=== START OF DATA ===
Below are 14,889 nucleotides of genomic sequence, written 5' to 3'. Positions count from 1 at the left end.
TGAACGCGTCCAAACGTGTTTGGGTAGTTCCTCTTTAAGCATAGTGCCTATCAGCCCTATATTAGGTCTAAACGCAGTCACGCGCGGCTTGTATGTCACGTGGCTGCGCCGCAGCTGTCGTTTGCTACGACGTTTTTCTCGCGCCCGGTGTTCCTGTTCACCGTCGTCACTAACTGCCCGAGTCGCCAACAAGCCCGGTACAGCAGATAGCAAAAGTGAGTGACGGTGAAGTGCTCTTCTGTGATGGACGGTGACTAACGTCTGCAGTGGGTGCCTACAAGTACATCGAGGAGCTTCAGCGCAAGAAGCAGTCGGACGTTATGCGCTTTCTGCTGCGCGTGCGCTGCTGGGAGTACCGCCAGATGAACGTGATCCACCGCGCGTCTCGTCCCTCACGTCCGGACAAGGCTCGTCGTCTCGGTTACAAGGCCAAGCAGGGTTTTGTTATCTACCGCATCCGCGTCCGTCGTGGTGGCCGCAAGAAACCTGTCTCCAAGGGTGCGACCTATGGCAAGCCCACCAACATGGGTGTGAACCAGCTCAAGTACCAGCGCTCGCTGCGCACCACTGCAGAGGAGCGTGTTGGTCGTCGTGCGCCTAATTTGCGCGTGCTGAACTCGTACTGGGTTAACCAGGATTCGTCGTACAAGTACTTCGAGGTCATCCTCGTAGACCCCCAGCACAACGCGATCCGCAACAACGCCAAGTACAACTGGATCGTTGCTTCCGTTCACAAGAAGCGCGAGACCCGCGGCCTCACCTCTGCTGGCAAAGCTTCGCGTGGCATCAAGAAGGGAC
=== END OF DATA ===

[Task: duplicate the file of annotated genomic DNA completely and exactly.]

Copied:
Below are 14,889 nucleotides of genomic sequence, written 5' to 3'. Positions count from 1 at the left end.
TGAACGCGTCCAAACGTGTTTGGGTAGTTCCTCTTTAAGCATAGTGCCTATCAGCCCTATATTAGGTCTAAACGCAGTCACGCGCGGCTTGTATGTCACGTGGCTGCGCCGCAGCTGTCGTTTGCTACGACGTTTTTCTCGCGCCCGGTGTTCCTGTTCACCGTCGTCACTAACTGCCCGAGTCGCCAACAAGCCCGGTACAGCAGATAGCAAAAGTGAGTGACGGTGAAGTGCTCTTCTGTGATGGACGGTGACTAACGTCTGCAGTGGGTGCCTACAAGTACATCGAGGAGCTTCAGCGCAAGAAGCAGTCGGACGTTATGCGCTTTCTGCTGCGCGTGCGCTGCTGGGAGTACCGCCAGATGAACGTGATCCACCGCGCGTCTCGTCCCTCACGTCCGGACAAGGCTCGTCGTCTCGGTTACAAGGCCAAGCAGGGTTTTGTTATCTACCGCATCCGCGTCCGTCGTGGTGGCCGCAAGAAACCTGTCTCCAAGGGTGCGACCTATGGCAAGCCCACCAACATGGGTGTGAACCAGCTCAAGTACCAGCGCTCGCTGCGCACCACTGCAGAGGAGCGTGTTGGTCGTCGTGCGCCTAATTTGCGCGTGCTGAACTCGTACTGGGTTAACCAGGATTCGTCGTACAAGTACTTCGAGGTCATCCTCGTAGACCCCCAGCACAACGCGATCCGCAACAACGCCAAGTACAACTGGATCGTTGCTTCCGTTCACAAGAAGCGCGAGACCCGCGGCCTCACCTCTGCTGGCAAAGCTTCGCGTGGCATCAAGAAGGGAC